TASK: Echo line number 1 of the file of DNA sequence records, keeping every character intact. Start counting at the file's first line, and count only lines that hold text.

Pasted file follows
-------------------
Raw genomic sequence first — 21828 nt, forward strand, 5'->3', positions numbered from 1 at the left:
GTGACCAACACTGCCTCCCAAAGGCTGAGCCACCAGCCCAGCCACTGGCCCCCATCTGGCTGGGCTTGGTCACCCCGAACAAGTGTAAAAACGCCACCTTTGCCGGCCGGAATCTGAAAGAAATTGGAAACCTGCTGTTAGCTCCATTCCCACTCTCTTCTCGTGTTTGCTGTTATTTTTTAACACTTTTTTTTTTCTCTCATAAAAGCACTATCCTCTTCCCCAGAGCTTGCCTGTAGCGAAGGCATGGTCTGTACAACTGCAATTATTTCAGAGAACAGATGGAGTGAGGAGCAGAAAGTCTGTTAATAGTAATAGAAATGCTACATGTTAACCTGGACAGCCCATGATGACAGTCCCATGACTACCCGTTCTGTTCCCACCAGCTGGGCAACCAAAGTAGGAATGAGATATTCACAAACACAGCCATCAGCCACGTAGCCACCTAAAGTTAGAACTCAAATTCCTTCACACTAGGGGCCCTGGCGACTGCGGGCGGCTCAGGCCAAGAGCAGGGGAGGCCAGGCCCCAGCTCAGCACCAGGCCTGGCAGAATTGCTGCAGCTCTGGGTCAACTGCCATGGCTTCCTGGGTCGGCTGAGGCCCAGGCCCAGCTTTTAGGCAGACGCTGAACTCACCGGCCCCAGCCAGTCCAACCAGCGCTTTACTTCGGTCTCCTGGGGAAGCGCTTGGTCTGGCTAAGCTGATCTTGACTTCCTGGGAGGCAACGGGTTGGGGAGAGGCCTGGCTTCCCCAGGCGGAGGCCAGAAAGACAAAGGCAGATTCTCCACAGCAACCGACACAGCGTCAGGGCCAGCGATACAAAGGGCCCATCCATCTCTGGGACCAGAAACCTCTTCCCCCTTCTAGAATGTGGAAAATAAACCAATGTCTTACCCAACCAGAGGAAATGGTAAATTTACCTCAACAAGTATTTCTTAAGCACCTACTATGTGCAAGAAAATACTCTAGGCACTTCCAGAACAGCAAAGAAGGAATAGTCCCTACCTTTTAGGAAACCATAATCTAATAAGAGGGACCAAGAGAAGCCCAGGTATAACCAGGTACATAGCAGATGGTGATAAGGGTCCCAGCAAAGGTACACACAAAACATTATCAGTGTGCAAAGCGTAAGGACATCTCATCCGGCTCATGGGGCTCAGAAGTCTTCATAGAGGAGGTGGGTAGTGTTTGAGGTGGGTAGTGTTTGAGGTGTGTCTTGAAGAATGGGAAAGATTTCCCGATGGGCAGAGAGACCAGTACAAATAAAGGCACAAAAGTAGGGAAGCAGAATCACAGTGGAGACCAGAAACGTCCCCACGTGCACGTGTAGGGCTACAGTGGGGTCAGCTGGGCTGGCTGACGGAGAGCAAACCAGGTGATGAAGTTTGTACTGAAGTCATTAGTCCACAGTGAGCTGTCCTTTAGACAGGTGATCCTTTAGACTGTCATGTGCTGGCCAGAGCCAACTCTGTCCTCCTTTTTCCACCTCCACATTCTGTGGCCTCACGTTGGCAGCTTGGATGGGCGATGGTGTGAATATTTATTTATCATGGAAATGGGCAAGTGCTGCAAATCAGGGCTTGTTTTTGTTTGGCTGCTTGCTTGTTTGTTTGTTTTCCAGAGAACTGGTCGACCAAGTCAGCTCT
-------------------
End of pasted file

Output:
Raw genomic sequence first — 21828 nt, forward strand, 5'->3', positions numbered from 1 at the left: